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It is definitely time for spring cleaning. Recently I was riding past several beautiful homes and the owners happened to have their garage doors open and the space that was designed to protect the car was full of containers and what looked like a lot of junk. Why put your Cadillac or Mercedes outside just so you can keep dozens of plastic containers that contain who knows what? Who ever invented the plastic container should get a prize.  They can last forever, they stack well, you can’t see through them and unless you label them you will soon forget what is inside.  
People keep so much stuff it has turned into several reality shows, have you seen episodes of Hoarders or Storage Wars? It is all about stuff. People’s hoards have them by the throat and then they rent a storage unit, put the junk in it and can’t pay the bill. Someone bids on the unit and makes money from someone else’s misfortune.  
If you don’t have room for something, don’t rent a spot to keep it. Get rid of it. Sell it, give it away or at least set a time limit for keeping the stuff. If you don’t have anywhere to put it after six months in the words of the late Robin Harris “got to go, got to go.”
While we are in April, which happens to be tackle your clutter month, there are many helpful tips to de-clutter your home. A new survey released recently found that 94 percent of U.S. adults de-clutter their homes more than once a year and donate their gently used goods to charities. Of the 94 percent who donate to charity, 36 percent of those surveyed claimed the garage is the space at home most in need of de-cluttering. One easy solution to tackle your clutter in April is to donate an old car. That is if you aren’t using it. I met a man who has 10 cars. Over the phone it sounded sexy until I got to his house and saw that that several of them didn’t even start.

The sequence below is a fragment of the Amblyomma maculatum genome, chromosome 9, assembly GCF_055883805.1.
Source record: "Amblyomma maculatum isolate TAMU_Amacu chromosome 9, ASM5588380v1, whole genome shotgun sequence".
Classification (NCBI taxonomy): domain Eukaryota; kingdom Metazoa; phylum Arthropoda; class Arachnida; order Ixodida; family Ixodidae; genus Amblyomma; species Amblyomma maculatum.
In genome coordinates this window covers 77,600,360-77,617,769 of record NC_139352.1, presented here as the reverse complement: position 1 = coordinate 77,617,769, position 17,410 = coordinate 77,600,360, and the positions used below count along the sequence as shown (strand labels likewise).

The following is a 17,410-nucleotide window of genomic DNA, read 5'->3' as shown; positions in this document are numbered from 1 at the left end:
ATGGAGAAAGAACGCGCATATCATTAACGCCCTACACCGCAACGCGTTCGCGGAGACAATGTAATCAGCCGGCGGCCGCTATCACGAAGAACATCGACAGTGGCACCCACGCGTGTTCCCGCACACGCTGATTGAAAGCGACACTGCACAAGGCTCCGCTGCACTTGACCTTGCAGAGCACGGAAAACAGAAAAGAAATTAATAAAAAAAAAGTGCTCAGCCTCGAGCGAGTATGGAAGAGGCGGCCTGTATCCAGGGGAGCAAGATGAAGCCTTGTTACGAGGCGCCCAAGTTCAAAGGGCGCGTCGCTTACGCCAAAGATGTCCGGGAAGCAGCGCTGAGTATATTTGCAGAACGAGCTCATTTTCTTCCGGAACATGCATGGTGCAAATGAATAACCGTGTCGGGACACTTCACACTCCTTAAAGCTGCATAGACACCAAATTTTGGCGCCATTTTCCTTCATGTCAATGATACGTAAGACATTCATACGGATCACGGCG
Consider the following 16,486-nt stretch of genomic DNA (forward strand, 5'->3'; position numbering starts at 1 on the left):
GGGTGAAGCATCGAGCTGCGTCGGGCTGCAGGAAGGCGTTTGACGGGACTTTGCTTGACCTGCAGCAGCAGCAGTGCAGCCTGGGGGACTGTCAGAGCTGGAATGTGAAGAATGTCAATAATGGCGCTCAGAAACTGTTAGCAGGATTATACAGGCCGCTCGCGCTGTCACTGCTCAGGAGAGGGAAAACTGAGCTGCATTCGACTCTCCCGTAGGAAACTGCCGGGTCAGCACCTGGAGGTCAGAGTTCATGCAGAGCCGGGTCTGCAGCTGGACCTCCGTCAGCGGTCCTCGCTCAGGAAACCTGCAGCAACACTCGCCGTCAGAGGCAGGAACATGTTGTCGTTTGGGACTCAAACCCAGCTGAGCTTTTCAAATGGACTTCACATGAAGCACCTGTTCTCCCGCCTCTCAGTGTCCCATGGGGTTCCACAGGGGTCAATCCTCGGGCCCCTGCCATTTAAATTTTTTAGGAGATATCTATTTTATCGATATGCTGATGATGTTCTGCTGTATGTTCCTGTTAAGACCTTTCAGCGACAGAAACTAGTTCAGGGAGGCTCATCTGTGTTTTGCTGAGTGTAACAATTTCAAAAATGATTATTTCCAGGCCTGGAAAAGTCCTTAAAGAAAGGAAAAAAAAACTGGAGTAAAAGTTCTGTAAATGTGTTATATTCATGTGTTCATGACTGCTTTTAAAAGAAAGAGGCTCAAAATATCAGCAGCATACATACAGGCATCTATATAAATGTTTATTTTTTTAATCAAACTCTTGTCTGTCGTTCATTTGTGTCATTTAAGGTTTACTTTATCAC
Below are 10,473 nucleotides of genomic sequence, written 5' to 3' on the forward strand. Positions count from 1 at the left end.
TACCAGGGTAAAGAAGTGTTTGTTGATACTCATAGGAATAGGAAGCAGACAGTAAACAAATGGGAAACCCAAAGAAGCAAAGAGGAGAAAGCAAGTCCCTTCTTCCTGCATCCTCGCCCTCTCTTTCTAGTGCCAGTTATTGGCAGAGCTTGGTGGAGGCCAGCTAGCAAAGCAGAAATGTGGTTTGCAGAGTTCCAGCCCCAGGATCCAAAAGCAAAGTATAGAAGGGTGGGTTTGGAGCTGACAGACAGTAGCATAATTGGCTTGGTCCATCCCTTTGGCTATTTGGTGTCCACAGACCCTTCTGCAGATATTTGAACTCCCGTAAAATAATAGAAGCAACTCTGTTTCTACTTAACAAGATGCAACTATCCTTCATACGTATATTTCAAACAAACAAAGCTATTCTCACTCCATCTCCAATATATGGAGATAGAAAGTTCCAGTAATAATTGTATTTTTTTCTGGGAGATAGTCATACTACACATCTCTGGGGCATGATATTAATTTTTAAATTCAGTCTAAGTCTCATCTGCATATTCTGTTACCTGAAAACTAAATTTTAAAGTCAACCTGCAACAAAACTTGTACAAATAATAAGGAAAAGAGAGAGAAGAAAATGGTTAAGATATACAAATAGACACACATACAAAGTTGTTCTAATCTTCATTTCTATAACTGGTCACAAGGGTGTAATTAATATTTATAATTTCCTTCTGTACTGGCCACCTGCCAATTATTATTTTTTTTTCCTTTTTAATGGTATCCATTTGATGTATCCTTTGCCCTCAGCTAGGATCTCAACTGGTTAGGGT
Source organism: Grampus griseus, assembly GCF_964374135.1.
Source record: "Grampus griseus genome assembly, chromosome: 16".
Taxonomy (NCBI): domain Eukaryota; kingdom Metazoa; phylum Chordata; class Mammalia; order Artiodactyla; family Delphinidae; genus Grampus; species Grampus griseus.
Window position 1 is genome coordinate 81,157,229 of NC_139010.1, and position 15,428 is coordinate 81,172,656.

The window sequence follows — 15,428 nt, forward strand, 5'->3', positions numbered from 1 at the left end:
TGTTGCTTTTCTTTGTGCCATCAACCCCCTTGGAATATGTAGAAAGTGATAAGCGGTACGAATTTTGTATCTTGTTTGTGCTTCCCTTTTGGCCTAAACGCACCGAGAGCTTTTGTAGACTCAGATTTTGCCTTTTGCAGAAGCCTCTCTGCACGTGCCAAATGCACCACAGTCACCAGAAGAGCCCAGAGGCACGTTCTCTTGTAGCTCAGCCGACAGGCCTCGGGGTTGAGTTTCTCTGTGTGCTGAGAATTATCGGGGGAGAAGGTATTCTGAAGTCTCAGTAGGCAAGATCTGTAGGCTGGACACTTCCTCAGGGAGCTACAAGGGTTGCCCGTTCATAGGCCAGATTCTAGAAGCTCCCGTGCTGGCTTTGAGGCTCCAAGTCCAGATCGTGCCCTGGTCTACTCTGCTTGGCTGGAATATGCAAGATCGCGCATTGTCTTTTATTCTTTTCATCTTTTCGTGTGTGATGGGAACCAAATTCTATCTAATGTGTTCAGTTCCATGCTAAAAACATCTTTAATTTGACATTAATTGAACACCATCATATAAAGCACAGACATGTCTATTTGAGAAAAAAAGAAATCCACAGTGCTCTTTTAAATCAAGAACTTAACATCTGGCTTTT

The clutter in people’s homes causes most household arguments for most families. Despite the convenient and cost effective process of donating a car, only 5.4 percent of adults reported donating their used cars when they purchased a new one. Additionally, 4.6 percent of adults will keep their old cars and not use it, contributing to the clutter.
I donated a car once only because after I bought it I could not get the heap home. My only recourse was to donate. Donating a car really isn’t a bad idea sometimes you can get more of a tax refund than what you will get by trading it in or selling it. I know a car may be a big item to donate but read the book “It’s All Too Much” by Peter Walsh the former host of the show “Clean Sweep.” Walsh gives you the courage you need to go through your home, room by room, and even possession by possession and honestly assess what adds to your quality of life and what’s keeping you from living the life of your dreams. Let’s clean up.


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